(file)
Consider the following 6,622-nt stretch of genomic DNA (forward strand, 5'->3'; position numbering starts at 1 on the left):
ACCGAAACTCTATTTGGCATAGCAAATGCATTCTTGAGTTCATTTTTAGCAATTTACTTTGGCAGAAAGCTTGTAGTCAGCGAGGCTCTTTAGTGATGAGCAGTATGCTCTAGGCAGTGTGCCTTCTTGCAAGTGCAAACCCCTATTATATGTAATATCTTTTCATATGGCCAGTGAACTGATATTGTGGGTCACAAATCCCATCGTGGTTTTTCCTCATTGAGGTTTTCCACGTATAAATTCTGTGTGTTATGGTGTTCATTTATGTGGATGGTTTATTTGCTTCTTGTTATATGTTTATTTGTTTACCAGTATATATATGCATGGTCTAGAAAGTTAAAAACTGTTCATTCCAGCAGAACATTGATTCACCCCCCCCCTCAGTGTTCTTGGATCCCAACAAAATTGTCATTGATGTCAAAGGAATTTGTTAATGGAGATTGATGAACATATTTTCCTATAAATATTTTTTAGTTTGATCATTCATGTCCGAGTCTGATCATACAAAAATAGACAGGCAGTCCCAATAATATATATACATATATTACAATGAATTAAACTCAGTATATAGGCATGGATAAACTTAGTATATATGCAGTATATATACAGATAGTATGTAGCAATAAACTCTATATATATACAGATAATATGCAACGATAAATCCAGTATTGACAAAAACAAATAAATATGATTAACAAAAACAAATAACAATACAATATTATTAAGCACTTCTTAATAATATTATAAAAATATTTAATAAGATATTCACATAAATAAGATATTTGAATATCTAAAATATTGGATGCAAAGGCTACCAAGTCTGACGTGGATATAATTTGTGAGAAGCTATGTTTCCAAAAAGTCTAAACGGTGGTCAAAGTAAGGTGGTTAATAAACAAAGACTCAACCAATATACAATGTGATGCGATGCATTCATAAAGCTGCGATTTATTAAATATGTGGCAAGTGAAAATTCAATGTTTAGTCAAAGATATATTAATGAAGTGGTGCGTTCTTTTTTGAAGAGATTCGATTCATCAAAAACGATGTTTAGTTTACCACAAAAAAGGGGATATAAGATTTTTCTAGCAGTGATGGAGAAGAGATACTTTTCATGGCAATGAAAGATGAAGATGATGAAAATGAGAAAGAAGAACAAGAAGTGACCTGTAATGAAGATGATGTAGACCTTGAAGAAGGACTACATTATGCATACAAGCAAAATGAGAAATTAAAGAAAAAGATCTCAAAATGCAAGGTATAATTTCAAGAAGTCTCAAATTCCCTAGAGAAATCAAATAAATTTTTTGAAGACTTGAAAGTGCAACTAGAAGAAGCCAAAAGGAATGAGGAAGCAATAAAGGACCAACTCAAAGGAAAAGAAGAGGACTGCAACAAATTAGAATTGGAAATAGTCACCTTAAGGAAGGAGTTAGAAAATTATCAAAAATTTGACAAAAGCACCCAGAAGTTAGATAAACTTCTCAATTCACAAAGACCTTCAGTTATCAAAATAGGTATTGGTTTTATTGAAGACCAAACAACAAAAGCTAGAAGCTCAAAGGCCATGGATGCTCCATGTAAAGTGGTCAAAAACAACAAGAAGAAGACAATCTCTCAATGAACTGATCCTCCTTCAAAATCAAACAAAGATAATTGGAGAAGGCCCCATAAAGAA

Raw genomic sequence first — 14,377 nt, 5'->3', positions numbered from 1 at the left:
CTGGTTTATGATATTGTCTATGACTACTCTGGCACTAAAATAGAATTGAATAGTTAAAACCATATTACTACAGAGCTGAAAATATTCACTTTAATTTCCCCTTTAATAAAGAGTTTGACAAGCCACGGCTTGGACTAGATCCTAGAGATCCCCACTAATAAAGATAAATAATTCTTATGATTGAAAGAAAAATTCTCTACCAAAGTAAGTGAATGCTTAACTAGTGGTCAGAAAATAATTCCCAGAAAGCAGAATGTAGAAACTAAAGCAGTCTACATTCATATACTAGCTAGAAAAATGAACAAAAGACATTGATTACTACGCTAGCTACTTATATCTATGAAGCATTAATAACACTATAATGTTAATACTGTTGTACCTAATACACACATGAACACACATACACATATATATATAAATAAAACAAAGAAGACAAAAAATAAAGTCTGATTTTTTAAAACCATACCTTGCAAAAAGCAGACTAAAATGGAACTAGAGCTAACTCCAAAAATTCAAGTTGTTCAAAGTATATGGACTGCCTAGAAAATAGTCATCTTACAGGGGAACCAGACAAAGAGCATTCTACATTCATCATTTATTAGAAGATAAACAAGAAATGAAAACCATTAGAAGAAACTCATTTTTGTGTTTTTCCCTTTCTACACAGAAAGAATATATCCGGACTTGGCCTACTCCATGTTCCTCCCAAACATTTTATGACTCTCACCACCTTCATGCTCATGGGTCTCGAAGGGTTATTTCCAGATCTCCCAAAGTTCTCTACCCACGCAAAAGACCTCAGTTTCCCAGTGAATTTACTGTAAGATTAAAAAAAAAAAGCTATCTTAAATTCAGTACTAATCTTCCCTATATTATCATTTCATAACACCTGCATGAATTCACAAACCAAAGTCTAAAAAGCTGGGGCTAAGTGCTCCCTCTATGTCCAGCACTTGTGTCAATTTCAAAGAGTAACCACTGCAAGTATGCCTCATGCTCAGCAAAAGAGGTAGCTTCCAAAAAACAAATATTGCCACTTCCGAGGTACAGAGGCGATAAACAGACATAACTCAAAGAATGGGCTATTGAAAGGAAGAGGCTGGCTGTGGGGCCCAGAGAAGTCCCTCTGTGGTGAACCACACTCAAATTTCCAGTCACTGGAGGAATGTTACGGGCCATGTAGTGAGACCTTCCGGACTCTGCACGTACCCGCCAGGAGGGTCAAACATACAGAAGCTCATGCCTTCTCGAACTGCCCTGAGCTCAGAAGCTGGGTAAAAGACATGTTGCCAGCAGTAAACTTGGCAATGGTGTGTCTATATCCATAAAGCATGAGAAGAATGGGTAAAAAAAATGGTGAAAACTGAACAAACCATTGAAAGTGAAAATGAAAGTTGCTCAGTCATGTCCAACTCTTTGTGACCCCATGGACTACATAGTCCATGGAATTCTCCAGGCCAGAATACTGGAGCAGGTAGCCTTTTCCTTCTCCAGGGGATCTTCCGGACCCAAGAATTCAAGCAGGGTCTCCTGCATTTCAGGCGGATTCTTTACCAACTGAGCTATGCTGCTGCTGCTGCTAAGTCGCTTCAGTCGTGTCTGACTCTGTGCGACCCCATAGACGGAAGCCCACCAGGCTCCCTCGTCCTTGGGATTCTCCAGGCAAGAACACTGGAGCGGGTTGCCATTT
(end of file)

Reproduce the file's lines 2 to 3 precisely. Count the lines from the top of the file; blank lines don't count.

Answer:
ACCGAAACTCTATTTGGCATAGCAAATGCATTCTTGAGTTCATTTTTAGCAATTTACTTTGGCAGAAAGCTTGTAGTCAGCGAGGCTCTTTAGTGATGAGCAGTATGCTCTAGGCAGTGTGCCTTCTTGCAAGTGCAAACCCCTATTATATGTAATATCTTTTCATATGGCCAGTGAACTGATATTGTGGGTCACAAATCCCATCGTGGTTTTTCCTCATTGAGGTTTTCCACGTATAAATTCTGTGTGTTATGGTGTTCATTTATGTGGATGGTTTATTTGCTTCTTGTTATATGTTTATTTGTTTACCAGTATATATATGCATGGTCTAGAAAGTTAAAAACTGTTCATTCCAGCAGAACATTGATTCACCCCCCCCCTCAGTGTTCTTGGATCCCAACAAAATTGTCATTGATGTCAAAGGAATTTGTTAATGGAGATTGATGAACATATTTTCCTATAAATATTTTTTAGTTTGATCATTCATGTCCGAGTCTGATCATACAAAAATAGACAGGCAGTCCCAATAATATATATACATATATTACAATGAATTAAACTCAGTATATAGGCATGGATAAACTTAGTATATATGCAGTATATATACAGATAGTATGTAGCAATAAACTCTATATATATACAGATAATATGCAACGATAAATCCAGTATTGACAAAAACAAATAAATATGATTAACAAAAACAAATAACAATACAATATTATTAAGCACTTCTTAATAATATTATAAAAATATTTAATAAGATATTCACATAAATAAGATATTTGAATATCTAAAATATTGGATGCAAAGGCTACCAAGTCTGACGTGGATATAATTTGTGAGAAGCTATGTTTCCAAAAAGTCTAAACGGTGGTCAAAGTAAGGTGGTTAATAAACAAAGACTCAACCAATATACAATGTGATGCGATGCATTCATAAAGCTGCGATTTATTAAATATGTGGCAAGTGAAAATTCAATGTTTAGTCAAAGATATATTAATGAAGTGGTGCGTTCTTTTTTGAAGAGATTCGATTCATCAAAAACGATGTTTAGTTTACCACAAAAAAGGGGATATAAGATTTTTCTAGCAGTGATGGAGAAGAGATACTTTTCATGGCAATGAAAGATGAAGATGATGAAAATGAGAAAGAAGAACAAGAAGTGACCTGTAATGAAGATGATGTAGACCTTGAAGAAGGACTACATTATGCATACAAGCAAAATGAGAAATTAAAGAAAAAGATCTCAAAATGCAAGGTATAATTTCAAGAAGTCTCAAATTCCCTAGAGAAATCAAATAAATTTTTTGAAGACTTGAAAGTGCAACTAGAAGAAGCCAAAAGGAATGAGGAAGCAATAAAGGACCAACTCAAAGGAAAAGAAGAGGACTGCAACAAATTAGAATTGGAAATAGTCACCTTAAGGAAGGAGTTAGAAAATTATCAAAAATTTGACAAAAGCACCCAGAAGTTAGATAAACTTCTCAATTCACAAAGACCTTCAGTTATCAAAATAGGTATTGGTTTTATTGAAGACCAAACAACAAAAGCTAGAAGCTCAAAGGCCATGGATGCTCCATGTAAAGTGGTCAAAAACAACAAGAAGAAGACAATCTCTCAATGAACTGATCCTCCTTCAAAATCAAACAAAGATAATTGGAGAAGGCCCCATAAAGAA

Raw genomic sequence first — 14,377 nt, 5'->3', positions numbered from 1 at the left: